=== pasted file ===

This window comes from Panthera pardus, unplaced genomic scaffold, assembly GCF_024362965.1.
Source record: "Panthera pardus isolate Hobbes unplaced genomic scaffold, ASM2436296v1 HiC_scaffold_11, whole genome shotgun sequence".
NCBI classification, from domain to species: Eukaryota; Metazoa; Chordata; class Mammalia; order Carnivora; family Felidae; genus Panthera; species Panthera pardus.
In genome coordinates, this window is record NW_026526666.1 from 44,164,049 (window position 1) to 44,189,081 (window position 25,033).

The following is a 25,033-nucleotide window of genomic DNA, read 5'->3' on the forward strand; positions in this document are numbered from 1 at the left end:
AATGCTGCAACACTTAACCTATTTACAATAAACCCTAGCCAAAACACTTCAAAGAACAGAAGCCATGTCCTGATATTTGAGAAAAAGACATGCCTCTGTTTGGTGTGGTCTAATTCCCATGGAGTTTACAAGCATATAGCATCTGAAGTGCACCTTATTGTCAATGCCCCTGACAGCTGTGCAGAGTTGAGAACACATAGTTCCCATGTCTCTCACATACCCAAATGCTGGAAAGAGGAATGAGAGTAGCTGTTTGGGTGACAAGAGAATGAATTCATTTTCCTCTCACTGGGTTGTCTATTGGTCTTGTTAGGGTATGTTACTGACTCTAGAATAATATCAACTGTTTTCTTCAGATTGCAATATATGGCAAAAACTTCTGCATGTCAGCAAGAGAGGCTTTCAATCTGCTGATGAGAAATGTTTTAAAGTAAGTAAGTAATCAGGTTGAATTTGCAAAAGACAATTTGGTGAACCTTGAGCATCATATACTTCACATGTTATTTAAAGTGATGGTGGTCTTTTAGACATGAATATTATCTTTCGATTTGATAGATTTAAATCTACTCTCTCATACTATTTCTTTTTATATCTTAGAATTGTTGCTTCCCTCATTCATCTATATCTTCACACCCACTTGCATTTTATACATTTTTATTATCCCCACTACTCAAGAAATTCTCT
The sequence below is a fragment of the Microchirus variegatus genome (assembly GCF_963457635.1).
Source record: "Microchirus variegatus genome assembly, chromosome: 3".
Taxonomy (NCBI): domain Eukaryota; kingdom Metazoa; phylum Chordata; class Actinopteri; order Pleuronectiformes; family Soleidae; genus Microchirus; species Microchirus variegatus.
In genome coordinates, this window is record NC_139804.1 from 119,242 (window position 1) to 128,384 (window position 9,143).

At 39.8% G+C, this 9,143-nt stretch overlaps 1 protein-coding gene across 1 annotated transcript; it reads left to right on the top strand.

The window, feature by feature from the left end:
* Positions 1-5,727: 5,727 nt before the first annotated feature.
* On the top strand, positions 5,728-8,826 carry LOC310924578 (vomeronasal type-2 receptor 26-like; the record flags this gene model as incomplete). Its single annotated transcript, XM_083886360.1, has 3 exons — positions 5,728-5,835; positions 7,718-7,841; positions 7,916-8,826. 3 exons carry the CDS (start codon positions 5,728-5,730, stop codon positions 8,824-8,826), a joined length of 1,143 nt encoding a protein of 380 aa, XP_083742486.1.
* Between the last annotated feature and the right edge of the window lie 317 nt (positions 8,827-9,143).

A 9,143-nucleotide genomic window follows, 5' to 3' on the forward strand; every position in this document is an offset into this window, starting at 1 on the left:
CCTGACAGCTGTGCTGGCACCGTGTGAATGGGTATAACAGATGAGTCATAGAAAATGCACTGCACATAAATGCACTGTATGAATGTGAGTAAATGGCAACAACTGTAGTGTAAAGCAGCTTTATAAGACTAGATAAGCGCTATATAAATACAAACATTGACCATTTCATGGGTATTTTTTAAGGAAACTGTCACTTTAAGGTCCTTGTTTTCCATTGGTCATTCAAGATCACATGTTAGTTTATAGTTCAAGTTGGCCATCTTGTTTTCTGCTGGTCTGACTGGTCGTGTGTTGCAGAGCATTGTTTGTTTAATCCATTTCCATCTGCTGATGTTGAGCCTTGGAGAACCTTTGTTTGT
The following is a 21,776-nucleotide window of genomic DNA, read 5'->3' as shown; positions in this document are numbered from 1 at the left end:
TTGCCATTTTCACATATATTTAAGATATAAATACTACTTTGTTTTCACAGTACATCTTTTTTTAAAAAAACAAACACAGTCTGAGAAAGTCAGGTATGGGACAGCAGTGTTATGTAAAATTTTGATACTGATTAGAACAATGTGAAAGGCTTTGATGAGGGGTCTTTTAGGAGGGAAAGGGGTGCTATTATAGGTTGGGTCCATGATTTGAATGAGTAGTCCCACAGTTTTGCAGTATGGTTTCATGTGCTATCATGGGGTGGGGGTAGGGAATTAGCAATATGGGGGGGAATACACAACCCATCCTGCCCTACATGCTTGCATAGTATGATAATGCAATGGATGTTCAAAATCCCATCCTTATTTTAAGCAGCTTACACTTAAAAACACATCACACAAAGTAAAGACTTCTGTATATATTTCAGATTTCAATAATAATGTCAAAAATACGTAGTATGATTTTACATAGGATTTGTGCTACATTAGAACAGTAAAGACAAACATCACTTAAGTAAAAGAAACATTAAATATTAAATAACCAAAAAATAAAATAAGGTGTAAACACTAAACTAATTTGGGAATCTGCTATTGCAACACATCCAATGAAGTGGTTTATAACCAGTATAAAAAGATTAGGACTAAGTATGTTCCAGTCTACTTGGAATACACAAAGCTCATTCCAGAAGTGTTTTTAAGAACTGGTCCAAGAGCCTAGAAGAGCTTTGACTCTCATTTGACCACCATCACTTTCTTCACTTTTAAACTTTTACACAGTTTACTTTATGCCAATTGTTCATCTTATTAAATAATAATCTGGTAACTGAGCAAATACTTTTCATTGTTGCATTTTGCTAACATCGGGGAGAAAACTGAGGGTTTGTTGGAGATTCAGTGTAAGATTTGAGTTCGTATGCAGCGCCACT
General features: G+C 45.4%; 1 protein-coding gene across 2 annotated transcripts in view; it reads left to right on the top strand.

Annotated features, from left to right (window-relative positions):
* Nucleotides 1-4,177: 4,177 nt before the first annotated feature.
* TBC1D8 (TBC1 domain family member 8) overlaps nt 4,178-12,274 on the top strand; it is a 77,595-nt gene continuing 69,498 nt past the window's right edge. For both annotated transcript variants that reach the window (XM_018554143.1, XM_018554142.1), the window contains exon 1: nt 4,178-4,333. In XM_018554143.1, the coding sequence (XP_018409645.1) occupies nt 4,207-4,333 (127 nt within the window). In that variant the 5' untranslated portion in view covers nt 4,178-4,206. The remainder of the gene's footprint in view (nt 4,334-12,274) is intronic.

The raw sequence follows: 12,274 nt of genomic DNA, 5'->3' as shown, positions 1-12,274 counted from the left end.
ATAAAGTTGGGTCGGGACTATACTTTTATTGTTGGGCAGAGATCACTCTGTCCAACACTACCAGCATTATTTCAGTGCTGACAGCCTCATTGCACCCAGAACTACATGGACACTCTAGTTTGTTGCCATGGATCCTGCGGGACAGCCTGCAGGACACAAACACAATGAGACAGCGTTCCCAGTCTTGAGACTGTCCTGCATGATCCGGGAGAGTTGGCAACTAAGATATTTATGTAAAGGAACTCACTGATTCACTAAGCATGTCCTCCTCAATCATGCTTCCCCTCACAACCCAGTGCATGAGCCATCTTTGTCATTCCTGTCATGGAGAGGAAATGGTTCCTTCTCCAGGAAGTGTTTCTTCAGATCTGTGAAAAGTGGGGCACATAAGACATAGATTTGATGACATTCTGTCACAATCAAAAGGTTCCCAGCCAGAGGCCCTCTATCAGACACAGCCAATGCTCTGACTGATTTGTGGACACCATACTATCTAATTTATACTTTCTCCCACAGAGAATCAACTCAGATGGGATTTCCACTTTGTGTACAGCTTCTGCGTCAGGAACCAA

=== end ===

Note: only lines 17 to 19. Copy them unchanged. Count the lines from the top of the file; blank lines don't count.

CCTGACAGCTGTGCTGGCACCGTGTGAATGGGTATAACAGATGAGTCATAGAAAATGCACTGCACATAAATGCACTGTATGAATGTGAGTAAATGGCAACAACTGTAGTGTAAAGCAGCTTTATAAGACTAGATAAGCGCTATATAAATACAAACATTGACCATTTCATGGGTATTTTTTAAGGAAACTGTCACTTTAAGGTCCTTGTTTTCCATTGGTCATTCAAGATCACATGTTAGTTTATAGTTCAAGTTGGCCATCTTGTTTTCTGCTGGTCTGACTGGTCGTGTGTTGCAGAGCATTGTTTGTTTAATCCATTTCCATCTGCTGATGTTGAGCCTTGGAGAACCTTTGTTTGT
The following is a 21,776-nucleotide window of genomic DNA, read 5'->3' as shown; positions in this document are numbered from 1 at the left end:
TTGCCATTTTCACATATATTTAAGATATAAATACTACTTTGTTTTCACAGTACATCTTTTTTTAAAAAAACAAACACAGTCTGAGAAAGTCAGGTATGGGACAGCAGTGTTATGTAAAATTTTGATACTGATTAGAACAATGTGAAAGGCTTTGATGAGGGGTCTTTTAGGAGGGAAAGGGGTGCTATTATAGGTTGGGTCCATGATTTGAATGAGTAGTCCCACAGTTTTGCAGTATGGTTTCATGTGCTATCATGGGGTGGGGGTAGGGAATTAGCAATATGGGGGGGAATACACAACCCATCCTGCCCTACATGCTTGCATAGTATGATAATGCAATGGATGTTCAAAATCCCATCCTTATTTTAAGCAGCTTACACTTAAAAACACATCACACAAAGTAAAGACTTCTGTATATATTTCAGATTTCAATAATAATGTCAAAAATACGTAGTATGATTTTACATAGGATTTGTGCTACATTAGAACAGTAAAGACAAACATCACTTAAGTAAAAGAAACATTAAATATTAAATAACCAAAAAATAAAATAAGGTGTAAACACTAAACTAATTTGGGAATCTGCTATTGCAACACATCCAATGAAGTGGTTTATAACCAGTATAAAAAGATTAGGACTAAGTATGTTCCAGTCTACTTGGAATACACAAAGCTCATTCCAGAAGTGTTTTTAAGAACTGGTCCAAGAGCCTAGAAGAGCTTTGACTCTCATTTGACCACCATCACTTTCTTCACTTTTAAACTTTTACACAGTTTACTTTATGCCAATTGTTCATCTTATTAAATAATAATCTGGTAACTGAGCAAATACTTTTCATTGTTGCATTTTGCTAACATCGGGGAGAAAACTGAGGGTTTGTTGGAGATTCAGTGTAAGATTTGAGTTCGTATGCAGCGCCACT